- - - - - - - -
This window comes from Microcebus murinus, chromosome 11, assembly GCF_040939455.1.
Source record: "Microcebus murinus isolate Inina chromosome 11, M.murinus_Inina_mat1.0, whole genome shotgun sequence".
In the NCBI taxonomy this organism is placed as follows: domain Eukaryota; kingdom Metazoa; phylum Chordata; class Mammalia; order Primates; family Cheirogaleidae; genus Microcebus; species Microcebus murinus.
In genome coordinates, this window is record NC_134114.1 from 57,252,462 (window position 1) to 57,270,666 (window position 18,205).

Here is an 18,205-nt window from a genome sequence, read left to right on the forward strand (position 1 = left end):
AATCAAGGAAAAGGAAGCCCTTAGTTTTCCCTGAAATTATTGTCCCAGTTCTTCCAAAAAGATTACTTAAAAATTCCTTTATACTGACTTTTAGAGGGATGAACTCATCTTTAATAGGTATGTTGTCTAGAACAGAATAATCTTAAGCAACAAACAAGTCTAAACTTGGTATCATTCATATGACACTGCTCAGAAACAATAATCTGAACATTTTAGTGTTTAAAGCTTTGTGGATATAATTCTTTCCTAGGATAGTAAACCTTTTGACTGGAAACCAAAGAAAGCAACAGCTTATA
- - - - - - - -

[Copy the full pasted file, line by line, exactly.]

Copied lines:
This window comes from Microcebus murinus, chromosome 11, assembly GCF_040939455.1.
Source record: "Microcebus murinus isolate Inina chromosome 11, M.murinus_Inina_mat1.0, whole genome shotgun sequence".
In the NCBI taxonomy this organism is placed as follows: domain Eukaryota; kingdom Metazoa; phylum Chordata; class Mammalia; order Primates; family Cheirogaleidae; genus Microcebus; species Microcebus murinus.
In genome coordinates, this window is record NC_134114.1 from 57,252,462 (window position 1) to 57,270,666 (window position 18,205).

Here is an 18,205-nt window from a genome sequence, read left to right on the forward strand (position 1 = left end):
AATCAAGGAAAAGGAAGCCCTTAGTTTTCCCTGAAATTATTGTCCCAGTTCTTCCAAAAAGATTACTTAAAAATTCCTTTATACTGACTTTTAGAGGGATGAACTCATCTTTAATAGGTATGTTGTCTAGAACAGAATAATCTTAAGCAACAAACAAGTCTAAACTTGGTATCATTCATATGACACTGCTCAGAAACAATAATCTGAACATTTTAGTGTTTAAAGCTTTGTGGATATAATTCTTTCCTAGGATAGTAAACCTTTTGACTGGAAACCAAAGAAAGCAACAGCTTATA